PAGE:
The Edwardians

Vita Sackville-West's best-selling novel

Review of: The Edwardians
Novel by:
Vita Sackville-West

Reviewed by:
Rating:
3
On 22 July 2009
Last modified:1 January 2016

Summary:

The decline of an upper-class family and its traditions

The Edwardians first appeared in 1930, and was a deliberate attempt on Vita Sackville-West’s part to write a best-seller. The amazing thing is that like so many of the other things she did in her rich and unusual life, she succeeded. It sold 20,000 copies in its first two months, outstripping the success of her friend, lover, and fellow author Virginia Woolf. It’s a story of the aristocratic milieu from which she herself sprang, and is a rich blend of sentimental nostalgia for a world which had almost disappeared by the time she came to write it, and a critical analysis of some of the reasons why that disappearance occurred.

The Edwardians The principal characters are from a single grand family: Lucy a widowed baroness, Sebastian her young Duke-to-be son, his sister Viola, and the glamorous Lady Roehampton who becomes his mistress. But the main character is the Elizabethan house where they live – served by its small army of servants. What makes her account of the period artistically successful is that she divides the tensions in her own opinions between the various characters. All the positive portrayal of the Edwardian haute monde is given full force, but it is offset by the sceptical views of outsiders such as the explorer Leonard Anquetil who sees through the shallowness and pointlessness of the characters’ lives.

The writing is elegant, well-paced, witty, and vocabulary-rich without being intimidating – all qualities which West’s original publisher Leonard Woolf correctly predicted would make the book a best-seller. She’s rather a playful narrator, speaking to the reader, or pretending that there are things which must be left unsaid, out of deference to propriety:

"It makes one’s blood run cold, doesn’t it, to think of the hands one’s letters might fall into? I suppose it’s a letter to …" and here she uttered a name so august that in deference to the respect and loyalty of the printer it must remain unrevealed.

West keeps the narrative very firmly in her own hands as an omniscient narrator. And at times she is given to brief apercus which are like a watered-down version of Proust. The explorer Anquetil reflects on his brief invitation to a weekend party at the Great House:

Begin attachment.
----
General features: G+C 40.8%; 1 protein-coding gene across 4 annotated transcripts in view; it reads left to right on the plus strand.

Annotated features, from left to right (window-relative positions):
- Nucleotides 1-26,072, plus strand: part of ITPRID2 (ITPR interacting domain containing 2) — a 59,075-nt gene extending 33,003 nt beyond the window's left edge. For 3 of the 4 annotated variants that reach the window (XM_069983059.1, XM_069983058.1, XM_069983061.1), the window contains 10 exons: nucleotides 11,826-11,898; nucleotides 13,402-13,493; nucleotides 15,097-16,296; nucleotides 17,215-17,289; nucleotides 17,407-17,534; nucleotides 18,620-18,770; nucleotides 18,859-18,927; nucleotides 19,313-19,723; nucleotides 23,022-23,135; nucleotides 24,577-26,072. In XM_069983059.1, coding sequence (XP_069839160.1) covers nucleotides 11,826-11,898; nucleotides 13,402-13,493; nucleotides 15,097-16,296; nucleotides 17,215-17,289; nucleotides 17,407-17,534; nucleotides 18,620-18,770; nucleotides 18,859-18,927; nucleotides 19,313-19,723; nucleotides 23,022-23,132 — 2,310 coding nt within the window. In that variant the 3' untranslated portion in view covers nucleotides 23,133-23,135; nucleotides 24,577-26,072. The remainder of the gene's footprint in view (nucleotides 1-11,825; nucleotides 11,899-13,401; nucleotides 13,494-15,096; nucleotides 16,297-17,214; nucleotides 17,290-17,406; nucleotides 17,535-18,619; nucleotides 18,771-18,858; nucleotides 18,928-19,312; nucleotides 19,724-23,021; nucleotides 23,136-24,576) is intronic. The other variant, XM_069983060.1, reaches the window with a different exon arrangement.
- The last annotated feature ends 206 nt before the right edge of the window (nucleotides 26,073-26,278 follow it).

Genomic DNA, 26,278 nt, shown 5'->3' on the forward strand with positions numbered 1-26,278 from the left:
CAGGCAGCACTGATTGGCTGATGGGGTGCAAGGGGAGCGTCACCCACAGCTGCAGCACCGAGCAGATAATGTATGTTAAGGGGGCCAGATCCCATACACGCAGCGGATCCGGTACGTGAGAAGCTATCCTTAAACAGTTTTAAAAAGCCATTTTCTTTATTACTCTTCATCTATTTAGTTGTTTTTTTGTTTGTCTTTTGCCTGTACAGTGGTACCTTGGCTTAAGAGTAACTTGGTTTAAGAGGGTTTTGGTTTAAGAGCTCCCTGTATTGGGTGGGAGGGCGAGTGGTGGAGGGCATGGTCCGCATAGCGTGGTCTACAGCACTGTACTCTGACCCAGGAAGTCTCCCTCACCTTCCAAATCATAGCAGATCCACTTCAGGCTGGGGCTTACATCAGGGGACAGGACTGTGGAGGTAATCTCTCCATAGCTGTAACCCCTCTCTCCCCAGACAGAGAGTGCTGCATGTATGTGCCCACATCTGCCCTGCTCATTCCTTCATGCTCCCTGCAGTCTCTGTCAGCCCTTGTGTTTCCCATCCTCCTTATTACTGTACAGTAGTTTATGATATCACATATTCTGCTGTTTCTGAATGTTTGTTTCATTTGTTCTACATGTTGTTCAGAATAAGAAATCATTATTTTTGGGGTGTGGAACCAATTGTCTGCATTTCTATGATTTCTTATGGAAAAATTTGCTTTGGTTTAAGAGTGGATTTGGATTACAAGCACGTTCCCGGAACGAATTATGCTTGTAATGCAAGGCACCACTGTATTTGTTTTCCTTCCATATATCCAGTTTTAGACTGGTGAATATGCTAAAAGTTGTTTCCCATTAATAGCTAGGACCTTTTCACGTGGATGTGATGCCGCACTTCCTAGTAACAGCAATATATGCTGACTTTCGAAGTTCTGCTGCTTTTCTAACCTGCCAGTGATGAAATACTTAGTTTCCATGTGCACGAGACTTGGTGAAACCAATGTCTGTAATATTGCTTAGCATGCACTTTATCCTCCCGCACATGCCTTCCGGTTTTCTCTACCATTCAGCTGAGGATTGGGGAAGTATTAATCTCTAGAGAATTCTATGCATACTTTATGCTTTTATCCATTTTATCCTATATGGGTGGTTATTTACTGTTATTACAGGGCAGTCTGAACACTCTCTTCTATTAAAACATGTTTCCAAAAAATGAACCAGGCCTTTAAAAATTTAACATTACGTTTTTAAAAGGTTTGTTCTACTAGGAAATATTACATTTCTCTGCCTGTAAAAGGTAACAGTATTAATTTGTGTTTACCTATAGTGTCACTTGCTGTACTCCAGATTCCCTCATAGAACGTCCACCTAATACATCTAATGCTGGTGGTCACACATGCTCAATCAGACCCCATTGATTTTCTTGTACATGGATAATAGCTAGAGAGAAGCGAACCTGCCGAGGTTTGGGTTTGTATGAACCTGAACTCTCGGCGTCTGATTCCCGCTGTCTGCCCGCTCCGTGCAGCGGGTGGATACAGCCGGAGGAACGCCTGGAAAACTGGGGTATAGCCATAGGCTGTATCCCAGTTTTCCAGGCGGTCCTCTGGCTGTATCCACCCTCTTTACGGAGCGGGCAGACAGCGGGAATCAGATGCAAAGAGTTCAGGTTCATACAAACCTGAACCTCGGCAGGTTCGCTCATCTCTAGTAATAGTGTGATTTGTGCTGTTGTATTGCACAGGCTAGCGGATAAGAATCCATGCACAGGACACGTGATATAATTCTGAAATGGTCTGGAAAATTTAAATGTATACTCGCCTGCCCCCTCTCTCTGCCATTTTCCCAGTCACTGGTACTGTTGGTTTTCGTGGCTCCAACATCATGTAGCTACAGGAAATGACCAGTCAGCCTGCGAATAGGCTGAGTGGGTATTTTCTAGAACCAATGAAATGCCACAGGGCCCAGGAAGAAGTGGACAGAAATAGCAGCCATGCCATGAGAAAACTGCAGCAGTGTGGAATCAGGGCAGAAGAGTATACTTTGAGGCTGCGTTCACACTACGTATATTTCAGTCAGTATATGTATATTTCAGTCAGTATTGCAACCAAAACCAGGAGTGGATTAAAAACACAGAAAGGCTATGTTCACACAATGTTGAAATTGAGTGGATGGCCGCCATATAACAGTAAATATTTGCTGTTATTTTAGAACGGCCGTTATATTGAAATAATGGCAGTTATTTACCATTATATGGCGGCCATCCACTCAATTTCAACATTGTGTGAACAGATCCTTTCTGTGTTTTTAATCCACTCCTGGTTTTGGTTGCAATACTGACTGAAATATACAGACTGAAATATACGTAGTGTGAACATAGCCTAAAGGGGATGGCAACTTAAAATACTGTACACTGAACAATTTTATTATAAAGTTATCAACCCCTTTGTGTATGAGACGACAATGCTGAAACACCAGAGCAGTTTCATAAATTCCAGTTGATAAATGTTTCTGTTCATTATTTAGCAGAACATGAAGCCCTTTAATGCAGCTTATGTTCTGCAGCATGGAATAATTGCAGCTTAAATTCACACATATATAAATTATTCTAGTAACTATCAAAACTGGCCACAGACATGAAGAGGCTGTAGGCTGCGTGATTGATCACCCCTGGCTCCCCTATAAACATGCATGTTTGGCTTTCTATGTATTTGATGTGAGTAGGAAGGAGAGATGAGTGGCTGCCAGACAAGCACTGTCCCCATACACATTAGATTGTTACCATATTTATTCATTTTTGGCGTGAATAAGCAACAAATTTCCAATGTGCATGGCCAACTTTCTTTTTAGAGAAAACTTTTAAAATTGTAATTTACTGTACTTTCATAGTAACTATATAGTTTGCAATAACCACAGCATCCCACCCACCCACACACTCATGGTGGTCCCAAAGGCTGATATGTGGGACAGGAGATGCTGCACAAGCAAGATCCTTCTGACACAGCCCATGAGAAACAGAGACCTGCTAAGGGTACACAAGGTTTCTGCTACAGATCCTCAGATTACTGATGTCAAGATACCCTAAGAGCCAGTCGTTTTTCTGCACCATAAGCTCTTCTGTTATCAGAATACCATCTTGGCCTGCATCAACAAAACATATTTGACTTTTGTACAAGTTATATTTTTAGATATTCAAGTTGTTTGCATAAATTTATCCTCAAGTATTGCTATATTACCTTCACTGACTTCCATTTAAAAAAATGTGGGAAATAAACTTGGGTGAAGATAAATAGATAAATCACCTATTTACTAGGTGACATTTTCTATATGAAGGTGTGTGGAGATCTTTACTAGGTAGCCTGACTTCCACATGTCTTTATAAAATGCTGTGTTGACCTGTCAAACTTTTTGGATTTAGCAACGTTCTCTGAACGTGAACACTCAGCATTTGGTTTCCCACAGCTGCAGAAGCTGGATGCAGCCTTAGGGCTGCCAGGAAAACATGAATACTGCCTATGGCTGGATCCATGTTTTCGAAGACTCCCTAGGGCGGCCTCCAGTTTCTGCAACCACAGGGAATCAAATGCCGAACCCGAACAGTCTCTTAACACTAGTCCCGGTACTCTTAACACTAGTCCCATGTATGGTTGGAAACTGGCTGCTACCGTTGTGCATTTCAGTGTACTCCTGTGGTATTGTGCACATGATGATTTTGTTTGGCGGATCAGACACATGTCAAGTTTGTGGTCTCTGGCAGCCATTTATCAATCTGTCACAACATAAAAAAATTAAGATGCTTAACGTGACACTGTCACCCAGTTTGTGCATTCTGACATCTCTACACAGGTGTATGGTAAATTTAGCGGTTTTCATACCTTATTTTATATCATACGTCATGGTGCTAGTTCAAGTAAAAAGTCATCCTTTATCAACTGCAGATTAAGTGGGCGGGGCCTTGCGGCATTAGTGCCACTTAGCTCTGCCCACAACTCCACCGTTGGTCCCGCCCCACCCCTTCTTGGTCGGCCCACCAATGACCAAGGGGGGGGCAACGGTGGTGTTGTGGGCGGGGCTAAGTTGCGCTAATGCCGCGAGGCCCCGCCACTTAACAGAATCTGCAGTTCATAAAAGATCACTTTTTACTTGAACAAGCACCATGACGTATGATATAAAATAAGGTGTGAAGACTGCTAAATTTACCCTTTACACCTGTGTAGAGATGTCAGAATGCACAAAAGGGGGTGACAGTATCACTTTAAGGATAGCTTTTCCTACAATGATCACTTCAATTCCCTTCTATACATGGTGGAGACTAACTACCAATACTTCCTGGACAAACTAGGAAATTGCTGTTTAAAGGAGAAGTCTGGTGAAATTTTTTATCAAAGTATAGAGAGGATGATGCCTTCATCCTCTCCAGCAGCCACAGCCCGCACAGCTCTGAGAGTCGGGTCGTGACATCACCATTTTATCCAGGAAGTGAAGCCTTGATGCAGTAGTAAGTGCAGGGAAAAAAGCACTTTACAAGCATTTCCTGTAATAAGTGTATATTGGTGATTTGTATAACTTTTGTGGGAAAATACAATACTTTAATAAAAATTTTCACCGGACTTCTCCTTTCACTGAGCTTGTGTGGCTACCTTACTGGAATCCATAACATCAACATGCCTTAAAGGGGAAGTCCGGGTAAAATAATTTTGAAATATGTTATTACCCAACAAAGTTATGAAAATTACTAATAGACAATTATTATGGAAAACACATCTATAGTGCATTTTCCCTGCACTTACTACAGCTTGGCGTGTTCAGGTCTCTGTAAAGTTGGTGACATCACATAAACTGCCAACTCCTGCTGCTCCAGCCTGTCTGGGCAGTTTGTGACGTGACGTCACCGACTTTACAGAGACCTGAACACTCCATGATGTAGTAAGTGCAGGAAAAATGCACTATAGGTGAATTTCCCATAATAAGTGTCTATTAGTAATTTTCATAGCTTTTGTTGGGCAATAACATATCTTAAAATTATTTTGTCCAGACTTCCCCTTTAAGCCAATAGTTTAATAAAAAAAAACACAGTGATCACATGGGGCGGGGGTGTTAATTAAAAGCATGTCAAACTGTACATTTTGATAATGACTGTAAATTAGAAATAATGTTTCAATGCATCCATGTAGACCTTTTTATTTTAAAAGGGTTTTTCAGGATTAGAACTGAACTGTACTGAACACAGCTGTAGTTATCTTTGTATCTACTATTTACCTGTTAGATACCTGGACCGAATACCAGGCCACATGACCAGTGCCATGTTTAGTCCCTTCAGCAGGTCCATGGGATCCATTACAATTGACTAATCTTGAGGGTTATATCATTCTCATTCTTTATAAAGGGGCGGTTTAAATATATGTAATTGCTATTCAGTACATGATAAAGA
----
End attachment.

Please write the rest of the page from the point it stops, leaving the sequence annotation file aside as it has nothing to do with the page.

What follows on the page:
For his own part, he felt convinced that he would never see Chevron again; the incident would be isolated in his life; he was too active for England ever to hold him long, and already he had other plans in preparation, but the short incursion into this strangely segregated world had surprisingly enriched him, as one is enriched by any experience one had believed to be entirely outside the scope of one’s sympathies, and which unexpectedly acquires a life of its own in a new reach of one’s comprehension.

The only plot as such is the succession of affairs embarked on by Duke-to-be Sebastian as he vainly attempts to break free from the weight of tradition in which the House, the Estate, and family expectations gradually engulf him. A much larger issue is the conduct of the entire class itself, and how it tries to preserve itself through property, marriage, and inheritance. This is satirically presented, and is counterbalanced by a surprisingly sympathetic view of the new and rising forces of the Edwardian era which, together with the imminent debacle of 1914-18 would virtually wipe it off the map altogether.

The novel offers a wonderfully rich lesson in the social history of a bygone world: not only the fine details of social ranking below and above stairs, but such arcana as the distinctions between a carriage, a victoria, and a brougham as modes of transport, plus the social niceties of giving offence whilst appearing to be polite by proffering two or three fingers instead of the full five when shaking hands.

Vita Sackville-West was herself an aristocratic snob of the highest order, but this novel is proof positive that gifted authors can rise above the limitations of their own opinions to create a picture of the world which is rich, complex, and even capable of expressing values which they themselves do not hold. Highly recommended.

© Roy Johnson 2004


Vita Sackville-West, The Edwardians, London: Virago, 2003, pp.349, ISBN 0860683591


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